Anthrax (dark discoloured spleen in animals) or anthrax (old name for charcoal, charcoal-like scab on the skin of humans) is a disease in animals and humans caused by the bacterium Bacillus (B.) anthracis. Anthrax is a notifiable zoonosis and an occupational disease of veterinarians, farmers and workers who process animal products.
Worldwide, especially frequent in warmer areas (Africa, Asia, South America) with intensive grazing livestock. Only very sporadically in Western, Northern and Central Europe (due to regulated carcass disposal and officially ordered protective vaccinations). The Mediterranean region and Eastern Europe are most affected.
Herbivores are particularly susceptible to the pathogen, especially cattle and sheep, less frequently horse and goat. Carnivores, pigs and humans are less susceptible. Epidemiologically, old washing places (places for the disposal of animal carcasses) are of particular importance as reservoirs of the pathogen.
Anthrax pathogens enter the soil through animal excreta, burial of carcasses and effluent from farms (e.g. tanneries, wool mills) and can survive there for decades. The anthrax spores (permanent forms) can resurface through flooding or digging and re-infect animals. Introduction of the pathogen from other countries is possible via animal products, fertilisers and feed (bone meal, carcass meal, blood meal, hides, skins, hair, contaminated plant feed). Infection in animals usually occurs through ingestion of anthrax spores in feed or drinking water.
Infection in humans usually occurs through minute skin lesions (cutaneous anthrax). Intestinal anthrax occurs after eating raw or insufficiently cooked meat from diseased animals. Inhalation or pulmonary anthrax occurs when very fine spore-containing dusts or droplet mists (aerosols) are inhaled.
In animals, there is an acute to peracute, septicaemic course with poor blood clotting. Before death, blood (especially dark, tar-like) may be discharged from the body orifices. Small ruminants die particularly rapidly.
In cutaneous anthrax in humans, blisters with bloody contents develop first, followed by an ulcer and finally a dry, adherent blackish scab.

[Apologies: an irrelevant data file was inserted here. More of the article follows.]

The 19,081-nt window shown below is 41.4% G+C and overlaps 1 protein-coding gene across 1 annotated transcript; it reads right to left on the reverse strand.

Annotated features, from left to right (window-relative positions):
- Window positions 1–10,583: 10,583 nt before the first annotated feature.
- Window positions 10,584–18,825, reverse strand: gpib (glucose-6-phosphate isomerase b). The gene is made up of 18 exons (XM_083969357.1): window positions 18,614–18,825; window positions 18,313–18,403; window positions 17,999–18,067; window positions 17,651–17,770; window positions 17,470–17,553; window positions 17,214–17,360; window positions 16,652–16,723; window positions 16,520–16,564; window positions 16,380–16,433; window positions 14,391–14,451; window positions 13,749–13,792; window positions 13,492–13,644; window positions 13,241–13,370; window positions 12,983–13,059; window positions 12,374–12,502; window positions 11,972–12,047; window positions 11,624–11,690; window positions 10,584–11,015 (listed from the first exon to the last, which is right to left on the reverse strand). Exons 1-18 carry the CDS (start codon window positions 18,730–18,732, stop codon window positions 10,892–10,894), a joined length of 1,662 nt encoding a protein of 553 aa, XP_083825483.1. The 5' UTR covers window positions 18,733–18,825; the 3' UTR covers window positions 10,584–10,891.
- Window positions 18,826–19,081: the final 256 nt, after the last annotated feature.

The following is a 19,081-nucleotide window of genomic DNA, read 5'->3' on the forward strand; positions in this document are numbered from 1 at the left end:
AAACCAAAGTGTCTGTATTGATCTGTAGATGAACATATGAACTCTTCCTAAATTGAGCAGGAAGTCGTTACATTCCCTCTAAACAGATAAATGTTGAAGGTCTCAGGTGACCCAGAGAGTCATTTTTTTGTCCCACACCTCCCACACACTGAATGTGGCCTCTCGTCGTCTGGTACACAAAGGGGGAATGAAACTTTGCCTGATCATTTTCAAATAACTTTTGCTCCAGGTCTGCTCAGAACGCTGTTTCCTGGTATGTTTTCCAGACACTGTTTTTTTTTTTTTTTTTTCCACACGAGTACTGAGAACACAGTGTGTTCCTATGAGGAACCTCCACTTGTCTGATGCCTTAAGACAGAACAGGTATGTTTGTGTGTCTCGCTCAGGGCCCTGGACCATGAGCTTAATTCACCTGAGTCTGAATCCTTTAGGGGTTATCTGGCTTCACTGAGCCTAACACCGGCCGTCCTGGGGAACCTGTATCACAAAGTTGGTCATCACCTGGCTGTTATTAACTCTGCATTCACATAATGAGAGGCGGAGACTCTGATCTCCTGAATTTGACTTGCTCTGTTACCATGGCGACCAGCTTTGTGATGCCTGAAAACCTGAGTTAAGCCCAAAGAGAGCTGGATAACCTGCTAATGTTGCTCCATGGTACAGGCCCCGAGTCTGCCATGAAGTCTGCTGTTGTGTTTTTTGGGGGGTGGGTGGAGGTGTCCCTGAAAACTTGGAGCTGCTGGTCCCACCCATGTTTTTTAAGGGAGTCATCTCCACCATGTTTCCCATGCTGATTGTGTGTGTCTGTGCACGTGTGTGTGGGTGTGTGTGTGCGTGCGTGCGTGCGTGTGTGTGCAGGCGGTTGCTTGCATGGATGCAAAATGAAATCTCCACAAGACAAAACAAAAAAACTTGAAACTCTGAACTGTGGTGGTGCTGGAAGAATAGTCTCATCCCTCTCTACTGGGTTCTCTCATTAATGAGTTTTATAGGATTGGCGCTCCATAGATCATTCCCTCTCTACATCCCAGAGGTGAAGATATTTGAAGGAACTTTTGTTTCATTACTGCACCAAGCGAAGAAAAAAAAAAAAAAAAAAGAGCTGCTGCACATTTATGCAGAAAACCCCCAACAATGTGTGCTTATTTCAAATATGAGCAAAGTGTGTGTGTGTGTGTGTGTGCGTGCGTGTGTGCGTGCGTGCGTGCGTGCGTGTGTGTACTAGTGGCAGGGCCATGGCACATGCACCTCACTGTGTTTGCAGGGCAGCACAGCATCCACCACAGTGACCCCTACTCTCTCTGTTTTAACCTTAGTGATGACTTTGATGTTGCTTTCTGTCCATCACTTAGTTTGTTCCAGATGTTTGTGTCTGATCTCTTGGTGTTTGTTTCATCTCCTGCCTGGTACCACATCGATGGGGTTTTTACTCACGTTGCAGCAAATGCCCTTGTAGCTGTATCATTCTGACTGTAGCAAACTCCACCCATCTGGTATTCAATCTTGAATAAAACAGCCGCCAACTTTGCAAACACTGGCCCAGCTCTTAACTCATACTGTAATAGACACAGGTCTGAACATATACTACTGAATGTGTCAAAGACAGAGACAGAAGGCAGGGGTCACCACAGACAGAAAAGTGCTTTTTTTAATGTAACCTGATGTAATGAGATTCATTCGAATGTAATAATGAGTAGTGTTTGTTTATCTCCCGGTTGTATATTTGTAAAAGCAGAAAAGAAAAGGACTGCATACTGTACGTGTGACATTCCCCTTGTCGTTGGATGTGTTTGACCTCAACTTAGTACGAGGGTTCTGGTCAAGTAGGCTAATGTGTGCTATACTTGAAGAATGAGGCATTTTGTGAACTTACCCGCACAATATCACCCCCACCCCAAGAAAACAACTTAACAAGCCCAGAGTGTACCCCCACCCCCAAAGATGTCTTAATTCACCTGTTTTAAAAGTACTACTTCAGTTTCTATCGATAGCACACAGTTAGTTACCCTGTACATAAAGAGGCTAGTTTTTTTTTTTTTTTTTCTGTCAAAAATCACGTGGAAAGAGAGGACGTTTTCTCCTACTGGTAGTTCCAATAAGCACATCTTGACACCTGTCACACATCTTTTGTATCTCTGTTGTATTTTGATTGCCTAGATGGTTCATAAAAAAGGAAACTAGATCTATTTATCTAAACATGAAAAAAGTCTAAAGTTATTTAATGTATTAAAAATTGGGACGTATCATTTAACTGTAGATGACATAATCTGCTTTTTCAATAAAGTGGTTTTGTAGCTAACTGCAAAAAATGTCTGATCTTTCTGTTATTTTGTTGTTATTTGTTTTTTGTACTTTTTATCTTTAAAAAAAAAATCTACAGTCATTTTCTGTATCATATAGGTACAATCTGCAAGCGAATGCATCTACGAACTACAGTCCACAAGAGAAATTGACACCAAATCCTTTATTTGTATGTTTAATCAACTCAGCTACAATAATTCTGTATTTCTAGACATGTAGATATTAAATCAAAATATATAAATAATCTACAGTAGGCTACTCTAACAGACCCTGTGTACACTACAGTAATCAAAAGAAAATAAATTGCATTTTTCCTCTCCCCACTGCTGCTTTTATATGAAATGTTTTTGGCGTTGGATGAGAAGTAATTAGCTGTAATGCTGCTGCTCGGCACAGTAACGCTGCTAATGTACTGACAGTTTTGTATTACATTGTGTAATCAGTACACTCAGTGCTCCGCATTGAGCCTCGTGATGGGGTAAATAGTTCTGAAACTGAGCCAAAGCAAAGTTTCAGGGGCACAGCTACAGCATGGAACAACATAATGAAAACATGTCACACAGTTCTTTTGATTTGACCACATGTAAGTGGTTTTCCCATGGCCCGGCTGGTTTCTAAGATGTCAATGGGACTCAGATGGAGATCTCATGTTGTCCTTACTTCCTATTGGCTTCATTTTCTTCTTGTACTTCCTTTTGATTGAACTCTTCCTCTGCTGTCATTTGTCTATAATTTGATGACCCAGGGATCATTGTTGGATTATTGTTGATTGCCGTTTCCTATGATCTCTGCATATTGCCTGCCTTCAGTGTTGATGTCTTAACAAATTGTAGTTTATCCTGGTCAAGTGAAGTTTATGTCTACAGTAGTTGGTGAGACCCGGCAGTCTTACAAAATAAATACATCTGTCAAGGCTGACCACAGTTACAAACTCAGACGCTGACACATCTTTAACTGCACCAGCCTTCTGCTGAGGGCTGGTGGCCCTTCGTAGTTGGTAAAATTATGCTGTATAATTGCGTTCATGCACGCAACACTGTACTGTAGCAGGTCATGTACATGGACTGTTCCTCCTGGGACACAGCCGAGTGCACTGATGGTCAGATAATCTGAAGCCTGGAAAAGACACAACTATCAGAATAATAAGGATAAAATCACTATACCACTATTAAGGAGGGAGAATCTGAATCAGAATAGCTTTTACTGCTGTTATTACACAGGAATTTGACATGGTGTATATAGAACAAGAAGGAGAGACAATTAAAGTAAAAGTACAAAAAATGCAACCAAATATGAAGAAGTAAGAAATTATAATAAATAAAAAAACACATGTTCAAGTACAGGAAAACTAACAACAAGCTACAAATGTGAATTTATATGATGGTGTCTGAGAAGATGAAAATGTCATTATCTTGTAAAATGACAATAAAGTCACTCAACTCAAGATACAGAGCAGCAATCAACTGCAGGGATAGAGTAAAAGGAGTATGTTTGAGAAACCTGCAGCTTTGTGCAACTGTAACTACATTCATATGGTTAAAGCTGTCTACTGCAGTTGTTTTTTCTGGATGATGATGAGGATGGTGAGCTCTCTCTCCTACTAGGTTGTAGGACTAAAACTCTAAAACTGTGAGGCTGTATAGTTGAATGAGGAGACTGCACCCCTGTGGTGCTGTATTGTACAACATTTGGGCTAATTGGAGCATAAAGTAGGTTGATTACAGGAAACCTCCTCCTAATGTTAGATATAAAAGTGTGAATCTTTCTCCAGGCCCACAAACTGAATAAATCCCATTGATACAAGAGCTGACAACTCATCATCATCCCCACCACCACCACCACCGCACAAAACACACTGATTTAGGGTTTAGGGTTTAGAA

Transmission to humans rarely occurs directly from the sick animal. Most often, there is indirect transmission through imported contaminated animal products. In 1979-1981, an anthrax epidemic occurred in a textile factory in Switzerland due to the processing of goat hair from Pakistan; 19 employees were diagnosed late and no deaths occurred.
B. anthracis has a special significance in connection with bioterrorism and biocrime. During the series of attacks in the USA in 2001, when "white powder" was sent by mail and 5 deaths occurred, the pathogen strain "Ames", which was used as a bioweapon, could be isolated in a laboratory of the Austrian Armed Forces from a mailbag of the US embassy in Vienna.
Since 2000, cases of injection anthrax caused by spore-contaminated heroin in drug addicts have also been reported in Europe, involving the same or very similar strains, so that a hitherto unknown source of infection may be assumed.
Indications for anthrax in animals are a previous occurrence of the disease (known anthrax areas) or the proximity to processing plants (e.g. tanneries).
It is important to obtain samples (blood) for bacteriological examination without contaminating the environment with the pathogen. Suspect carcasses must therefore not be opened. Clinically suspect animals must be isolated and must not be slaughtered.
Cultivation of B. anthracis shall only be carried out in a safety level 3 laboratory. Cultural cultivation is considered a safe method of detection. Pathogen identification is carried out using a combination of microscopic, cultural and molecular biological methods. Detection of the two virulence plasmids pXO1 (coding for protective antigen) and pXO2 (coding for capsular antigen) confirms a virulent B. anthracis pathogen strain with the capacity for exotoxin and capsule formation.